Monday, April 25, 2011

Knots I

It's not just me who's obsessed with knots. It's Mike, too. But we've got good reason to be obsessed. Knots are simply the foundation of any captain's boating knowledge. This is not just a matter of looking cool (though tying a good know does make you look cool). It is a matter of safety and convenience, both for you and the boat. And they're easy to learn.

I find the adjustable clothesline hitch very useful as well because you can bring it in and let it out as people get off or on the boat (and it's plenty strong for our docking needs). But it's not included here. I and Mike would be happy to teach it.

Most important below are the simple hitch and the bowline. There's no such thing as a "best" knot because they all have different uses... but if there were a "best" knot, it would be a bowline (usually pronounced BO-lin, but also pronounced Bo-LINE). Simple, strong, easy to undo. You need to know it.

Boating Knots (From

Knowing how to tie a few basic knots is essential to a boater's security. Following are simplified instructions for tying a few commonly used knots.

Two Half Hitches
This reliable knot is quickly tied and is the hitch most often used in mooring. To tie:

Pass end of rope around post or other object.
Wrap short end of rope under and over long part of rope, pushing the end down through the loop. This is a half hitch.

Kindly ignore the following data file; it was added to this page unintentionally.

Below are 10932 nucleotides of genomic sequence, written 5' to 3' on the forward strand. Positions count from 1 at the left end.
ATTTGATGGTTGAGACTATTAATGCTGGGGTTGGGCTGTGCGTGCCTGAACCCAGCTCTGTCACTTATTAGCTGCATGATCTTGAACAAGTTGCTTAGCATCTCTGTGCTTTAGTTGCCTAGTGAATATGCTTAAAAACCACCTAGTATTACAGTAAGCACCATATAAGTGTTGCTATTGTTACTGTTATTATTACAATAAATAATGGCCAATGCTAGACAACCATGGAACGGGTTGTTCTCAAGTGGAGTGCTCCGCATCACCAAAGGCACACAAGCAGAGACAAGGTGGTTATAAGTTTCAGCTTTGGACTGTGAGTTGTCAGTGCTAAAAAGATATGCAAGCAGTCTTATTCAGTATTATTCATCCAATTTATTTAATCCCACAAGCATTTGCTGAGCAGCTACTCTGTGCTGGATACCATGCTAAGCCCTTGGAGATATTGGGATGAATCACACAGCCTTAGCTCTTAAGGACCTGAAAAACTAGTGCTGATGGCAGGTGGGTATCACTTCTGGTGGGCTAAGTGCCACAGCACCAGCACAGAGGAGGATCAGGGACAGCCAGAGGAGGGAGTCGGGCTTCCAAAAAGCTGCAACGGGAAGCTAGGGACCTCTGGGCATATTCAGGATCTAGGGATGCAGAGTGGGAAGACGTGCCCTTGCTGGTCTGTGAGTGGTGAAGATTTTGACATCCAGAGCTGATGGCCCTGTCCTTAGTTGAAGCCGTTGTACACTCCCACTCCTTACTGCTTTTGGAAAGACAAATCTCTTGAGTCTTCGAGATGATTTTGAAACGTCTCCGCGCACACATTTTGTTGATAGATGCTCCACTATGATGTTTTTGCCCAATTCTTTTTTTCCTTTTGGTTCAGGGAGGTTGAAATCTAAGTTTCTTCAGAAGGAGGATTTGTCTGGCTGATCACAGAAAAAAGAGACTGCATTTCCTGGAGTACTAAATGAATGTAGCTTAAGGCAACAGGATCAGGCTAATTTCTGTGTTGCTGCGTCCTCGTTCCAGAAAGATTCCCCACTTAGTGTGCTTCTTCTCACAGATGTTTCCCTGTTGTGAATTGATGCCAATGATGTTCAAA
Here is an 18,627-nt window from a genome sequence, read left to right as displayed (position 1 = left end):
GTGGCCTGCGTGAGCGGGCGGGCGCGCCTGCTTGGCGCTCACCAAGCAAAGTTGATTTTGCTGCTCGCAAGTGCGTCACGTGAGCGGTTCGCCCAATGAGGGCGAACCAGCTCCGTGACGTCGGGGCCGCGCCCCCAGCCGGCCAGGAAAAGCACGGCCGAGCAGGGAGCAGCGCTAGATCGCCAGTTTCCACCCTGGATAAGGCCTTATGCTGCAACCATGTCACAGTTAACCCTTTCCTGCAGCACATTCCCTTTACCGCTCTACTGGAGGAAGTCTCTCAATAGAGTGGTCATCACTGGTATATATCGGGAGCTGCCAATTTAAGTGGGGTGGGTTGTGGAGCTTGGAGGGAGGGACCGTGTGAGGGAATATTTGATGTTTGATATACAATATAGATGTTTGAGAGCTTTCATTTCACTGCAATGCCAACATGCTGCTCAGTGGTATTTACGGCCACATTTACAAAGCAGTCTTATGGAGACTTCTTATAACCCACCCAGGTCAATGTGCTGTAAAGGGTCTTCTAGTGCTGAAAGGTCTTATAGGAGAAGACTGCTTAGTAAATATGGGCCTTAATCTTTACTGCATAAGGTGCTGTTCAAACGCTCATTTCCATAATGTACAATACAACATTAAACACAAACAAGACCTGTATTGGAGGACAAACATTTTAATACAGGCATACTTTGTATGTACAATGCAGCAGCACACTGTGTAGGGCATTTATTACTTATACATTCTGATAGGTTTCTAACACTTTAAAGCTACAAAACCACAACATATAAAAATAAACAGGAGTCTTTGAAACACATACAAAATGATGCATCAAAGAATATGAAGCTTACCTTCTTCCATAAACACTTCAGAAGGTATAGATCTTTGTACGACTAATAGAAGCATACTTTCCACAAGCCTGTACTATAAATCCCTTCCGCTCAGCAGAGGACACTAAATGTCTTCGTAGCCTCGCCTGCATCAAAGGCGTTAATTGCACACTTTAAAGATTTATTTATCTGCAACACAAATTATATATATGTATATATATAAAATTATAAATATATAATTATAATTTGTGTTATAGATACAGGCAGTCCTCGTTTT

Repeat on long rope below first half hitch and draw up tight.

This knot doesn't jam or slip when tied properly. To tie:

Make the overhand loop with the end held toward you, then pass end through loop.
Now pass end up behind the standing part, then down through the loop again.
Draw up tight.
Here's another primer, courtesy of Mike. By far the half hitch and the bowline are the most useful for our day-to-day knot needs.

Figure Eight
This knot is ideal for keeping the end of a rope from running out of tackle or pulley. To tie:

Make underhand loop, bringing end around and over the standing part.
Pass end under, then up through the loop.
Draw up tight.

Square Knot
This knot is used at sea in reefing and furling sails. To tie:

Pass left and over and under right end. Curve what is now the left end toward the right and cross what is now the right end over and under the left.
Draw up tight.

Anchor Bend
This knot is used to secure a rope or a line to an anchor. To tie:

Pass two loops through ring.
Place free end around standing line.
Pass free end through loops.
Complete by making half hitch.

Clove Hitch

This knot is the "general utility" hitch for when you need a quick, simple method of fastening a rope around a post, spar or stake. To tie:

Make a turn with the rope around the object and over itself.
Take a second turn with the rope around the object.
Pull the end up under the second turn so it is between the rope and the object. Tighten by pulling on both ends.

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